A £76 million project to construct a flood scheme to better protect 1,100 businesses in the Kendal area and make them more resilient in the future is now well underway.

The Kendal Flood Risk Management Scheme (FRMS), aims to protect 1,100 businesses and 1,400 homes in the area.

The government scheme, once it is completed in the autumn/winter of 2025, is aimed at improving economic stability, protecting businesses which employ 6,105 people and saving £725 million, the estimated cost of future flood damage.

The Environment Agency, who are delivering the scheme, estimate the project will add £277 million to the local economy.

Environment Agency programme manager for Kendal FRMS, Keith Roddy says: “During construction, local firms and specialists are being employed and materials sourced locally wherever possible.

“So far during construction over 60 per cent of the outlay has been spent locally, benefitting the Kendal local economy.

“Through managing flood risk in Kendal and reducing flood damage costs, the scheme will also help to provide future stability to the local economy.”

The first completed section of the scheme has also uncovered more about the industrial and economic history which formed the foundation of trade and business in Kendal.

Keith says: “Whenever modern developments are planned, several environmental factors have to be considered, including the protection of watercourses, trees, wildlife, plants, and archaeology, to make sure there is no accidental damage.

“Our planning system states that cultural heritage and archaeology are important to a community’s sense of place, wellbeing, and health. Archaeologists are often brought in when excavations happen in areas where archaeological remains are likely and are also sometimes brought in ahead of any construction works occurring, to record features as they are revealed.”

In Cumbria:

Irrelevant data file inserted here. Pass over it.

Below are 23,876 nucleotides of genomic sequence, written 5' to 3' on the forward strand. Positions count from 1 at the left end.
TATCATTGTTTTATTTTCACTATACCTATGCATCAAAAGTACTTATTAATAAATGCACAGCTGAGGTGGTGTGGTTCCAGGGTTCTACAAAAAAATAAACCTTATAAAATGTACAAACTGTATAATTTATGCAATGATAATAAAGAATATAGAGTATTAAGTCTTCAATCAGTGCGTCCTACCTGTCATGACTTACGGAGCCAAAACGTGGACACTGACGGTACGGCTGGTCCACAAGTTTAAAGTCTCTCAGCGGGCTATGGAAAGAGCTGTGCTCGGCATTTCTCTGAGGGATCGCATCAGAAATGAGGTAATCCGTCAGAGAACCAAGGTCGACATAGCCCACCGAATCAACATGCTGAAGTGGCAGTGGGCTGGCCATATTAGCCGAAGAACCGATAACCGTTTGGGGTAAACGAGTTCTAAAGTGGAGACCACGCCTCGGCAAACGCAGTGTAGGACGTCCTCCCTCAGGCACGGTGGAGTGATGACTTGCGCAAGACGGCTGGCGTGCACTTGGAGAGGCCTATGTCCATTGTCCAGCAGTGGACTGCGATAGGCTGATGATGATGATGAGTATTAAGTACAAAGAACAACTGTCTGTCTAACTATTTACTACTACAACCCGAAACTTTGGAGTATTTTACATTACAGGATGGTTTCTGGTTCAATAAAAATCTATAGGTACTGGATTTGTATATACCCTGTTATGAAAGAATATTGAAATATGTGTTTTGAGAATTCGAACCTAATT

One of the main focuses of the archaeological works was the area to the south of the parish church and stretching southwards next to the river Kent and down to Nether Bridge. This area marked the southern boundary of the medieval heart of Kendal.

The plans involved a deep excavation adjacent to the river Kent and around the Parish Hall, south of the churchyard boundary, to allow for the substantial foundations required for the new flood wall. A trial trench had been excavated during the design phase of the works, and human remains were encountered.

The industrial heritage of Kendal has also been uncovered. In the 1400s Kendal developed as a key textile centre, based on the sheep grazing the surrounding landscape and aided by the river, which was important for industry as a means of power and transport, as well as a raw material and domestic purposes.

In the area to the west of the Waterside Flats, walls, cobbled surfaces, and wells represented the remains of small-scale cottage industry.

A rectangular tank was found close to one well, with a number of glass bottles within, each engraved ‘Whitakers and Co Colourworks Kendal.’

The textile industry and its demand for workers fuelled Kendal’s rapid growth from the late 1600s. During the 1700s and 1800s, yards which linked street frontages to the riverside gradually became more cramped and over-populated, leading to ill health and disease. Many were cleared in the 1900s. The Kendal Scheme archaeologists have found the only surviving remains of where the poorest in Kendal had lived and worked for several generations.

The Kendal scheme received European Union funding and is being delivered by the Environment Agency, designed by Jacobs and WSP. The contractor undertaking the on-site works in the parish church area and on other parts of the scheme is VolkerStevin Ltd and the archaeological investigations are being undertaken by staff from Wardell Armstrong.

An exhibition about the findings from the Kendal FRMS excavations and history of Kendal will be on display at Holy Trinity Parish Church in Kendal as part of Heritage Week, September 8-17.